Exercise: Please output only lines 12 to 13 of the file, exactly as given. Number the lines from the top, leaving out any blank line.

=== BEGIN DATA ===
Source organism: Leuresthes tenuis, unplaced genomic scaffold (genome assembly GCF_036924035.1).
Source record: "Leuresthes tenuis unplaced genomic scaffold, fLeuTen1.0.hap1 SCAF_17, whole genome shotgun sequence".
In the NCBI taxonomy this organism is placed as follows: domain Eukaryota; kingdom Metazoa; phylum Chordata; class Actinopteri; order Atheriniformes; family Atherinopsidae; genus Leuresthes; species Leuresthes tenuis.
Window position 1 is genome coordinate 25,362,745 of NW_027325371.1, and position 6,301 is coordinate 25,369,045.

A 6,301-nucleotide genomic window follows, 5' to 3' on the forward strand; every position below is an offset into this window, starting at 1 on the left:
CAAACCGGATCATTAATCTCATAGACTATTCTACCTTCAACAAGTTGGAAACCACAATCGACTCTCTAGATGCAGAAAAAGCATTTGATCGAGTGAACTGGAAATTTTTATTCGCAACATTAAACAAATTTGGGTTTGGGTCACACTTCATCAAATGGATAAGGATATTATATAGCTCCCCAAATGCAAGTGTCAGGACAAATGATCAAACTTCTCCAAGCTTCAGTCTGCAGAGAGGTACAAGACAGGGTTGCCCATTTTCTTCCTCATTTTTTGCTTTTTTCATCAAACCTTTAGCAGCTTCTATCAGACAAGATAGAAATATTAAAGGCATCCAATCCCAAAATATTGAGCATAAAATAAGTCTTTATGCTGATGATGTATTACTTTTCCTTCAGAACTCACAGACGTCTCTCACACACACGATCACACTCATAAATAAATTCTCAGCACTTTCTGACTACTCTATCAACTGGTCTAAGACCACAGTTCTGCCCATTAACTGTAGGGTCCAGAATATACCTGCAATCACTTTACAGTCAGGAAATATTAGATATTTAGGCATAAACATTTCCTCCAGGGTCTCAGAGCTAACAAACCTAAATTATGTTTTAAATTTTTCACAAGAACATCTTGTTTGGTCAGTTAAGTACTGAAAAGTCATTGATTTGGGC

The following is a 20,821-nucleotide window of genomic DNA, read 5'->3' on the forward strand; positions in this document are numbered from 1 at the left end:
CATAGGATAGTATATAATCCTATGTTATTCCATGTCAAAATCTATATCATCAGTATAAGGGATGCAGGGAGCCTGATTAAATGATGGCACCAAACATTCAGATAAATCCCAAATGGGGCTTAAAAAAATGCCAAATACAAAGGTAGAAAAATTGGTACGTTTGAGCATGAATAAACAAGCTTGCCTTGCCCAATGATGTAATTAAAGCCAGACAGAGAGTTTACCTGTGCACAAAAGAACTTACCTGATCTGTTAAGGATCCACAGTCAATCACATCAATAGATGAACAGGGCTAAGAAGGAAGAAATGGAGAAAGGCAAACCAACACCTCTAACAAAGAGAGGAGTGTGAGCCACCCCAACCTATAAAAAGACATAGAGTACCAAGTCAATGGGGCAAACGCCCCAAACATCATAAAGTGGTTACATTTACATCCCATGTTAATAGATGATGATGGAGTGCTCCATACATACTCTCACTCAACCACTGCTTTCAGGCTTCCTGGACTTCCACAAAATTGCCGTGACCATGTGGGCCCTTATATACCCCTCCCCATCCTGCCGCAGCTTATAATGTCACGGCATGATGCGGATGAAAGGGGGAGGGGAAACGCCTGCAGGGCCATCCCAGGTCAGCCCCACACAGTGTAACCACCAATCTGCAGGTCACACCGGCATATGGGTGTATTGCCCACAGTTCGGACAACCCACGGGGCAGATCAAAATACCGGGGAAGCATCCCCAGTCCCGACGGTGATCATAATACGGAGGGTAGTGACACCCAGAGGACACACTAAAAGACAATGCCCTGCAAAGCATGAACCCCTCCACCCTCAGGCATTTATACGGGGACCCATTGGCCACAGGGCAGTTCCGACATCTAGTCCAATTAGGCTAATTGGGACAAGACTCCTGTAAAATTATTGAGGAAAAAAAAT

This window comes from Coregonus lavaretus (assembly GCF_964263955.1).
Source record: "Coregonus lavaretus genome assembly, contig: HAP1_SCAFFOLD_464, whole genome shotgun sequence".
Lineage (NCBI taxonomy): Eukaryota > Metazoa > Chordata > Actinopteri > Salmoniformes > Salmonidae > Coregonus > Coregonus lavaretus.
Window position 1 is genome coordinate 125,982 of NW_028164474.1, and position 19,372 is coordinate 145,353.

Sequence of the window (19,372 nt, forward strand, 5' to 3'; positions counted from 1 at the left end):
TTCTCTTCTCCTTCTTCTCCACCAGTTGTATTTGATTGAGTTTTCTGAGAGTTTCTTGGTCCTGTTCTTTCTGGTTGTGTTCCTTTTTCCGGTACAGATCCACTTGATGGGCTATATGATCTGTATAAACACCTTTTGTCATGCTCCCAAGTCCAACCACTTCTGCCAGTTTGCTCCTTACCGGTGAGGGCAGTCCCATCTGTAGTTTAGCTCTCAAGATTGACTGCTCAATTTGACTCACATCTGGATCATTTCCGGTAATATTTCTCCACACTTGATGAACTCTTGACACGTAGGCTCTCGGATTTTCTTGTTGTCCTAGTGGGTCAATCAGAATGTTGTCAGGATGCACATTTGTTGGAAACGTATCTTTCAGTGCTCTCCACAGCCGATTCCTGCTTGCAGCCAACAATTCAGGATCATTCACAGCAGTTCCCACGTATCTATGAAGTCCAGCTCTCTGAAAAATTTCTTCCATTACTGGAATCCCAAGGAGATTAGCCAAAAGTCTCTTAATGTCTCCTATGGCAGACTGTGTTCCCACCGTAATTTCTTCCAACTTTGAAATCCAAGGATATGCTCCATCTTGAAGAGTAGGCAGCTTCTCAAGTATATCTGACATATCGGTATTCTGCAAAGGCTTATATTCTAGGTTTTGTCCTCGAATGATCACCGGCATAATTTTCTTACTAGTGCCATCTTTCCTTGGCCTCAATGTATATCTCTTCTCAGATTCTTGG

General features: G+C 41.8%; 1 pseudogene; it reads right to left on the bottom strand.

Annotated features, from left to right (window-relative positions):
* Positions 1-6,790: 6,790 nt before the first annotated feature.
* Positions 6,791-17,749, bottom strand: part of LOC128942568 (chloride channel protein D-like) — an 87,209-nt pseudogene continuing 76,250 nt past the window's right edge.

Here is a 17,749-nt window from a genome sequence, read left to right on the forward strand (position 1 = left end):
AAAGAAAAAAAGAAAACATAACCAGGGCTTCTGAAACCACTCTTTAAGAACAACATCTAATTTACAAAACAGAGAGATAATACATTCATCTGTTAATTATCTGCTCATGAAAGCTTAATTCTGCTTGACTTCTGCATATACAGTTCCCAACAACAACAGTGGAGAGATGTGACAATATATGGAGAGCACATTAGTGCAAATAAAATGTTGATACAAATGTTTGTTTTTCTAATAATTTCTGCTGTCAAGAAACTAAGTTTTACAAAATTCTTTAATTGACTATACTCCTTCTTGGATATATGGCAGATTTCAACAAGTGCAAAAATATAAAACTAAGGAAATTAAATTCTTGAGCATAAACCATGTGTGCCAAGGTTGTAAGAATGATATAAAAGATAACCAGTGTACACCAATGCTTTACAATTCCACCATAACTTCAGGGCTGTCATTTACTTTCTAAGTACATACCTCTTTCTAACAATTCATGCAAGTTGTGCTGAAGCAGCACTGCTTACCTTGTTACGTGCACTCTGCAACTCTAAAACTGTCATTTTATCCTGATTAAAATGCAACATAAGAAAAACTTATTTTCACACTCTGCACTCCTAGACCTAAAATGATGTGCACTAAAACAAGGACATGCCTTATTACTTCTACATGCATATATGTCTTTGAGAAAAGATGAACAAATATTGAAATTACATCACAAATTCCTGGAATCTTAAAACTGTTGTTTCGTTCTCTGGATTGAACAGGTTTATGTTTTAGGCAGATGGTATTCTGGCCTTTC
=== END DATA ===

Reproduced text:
Window position 1 is genome coordinate 125,982 of NW_028164474.1, and position 19,372 is coordinate 145,353.

Sequence of the window (19,372 nt, forward strand, 5' to 3'; positions counted from 1 at the left end):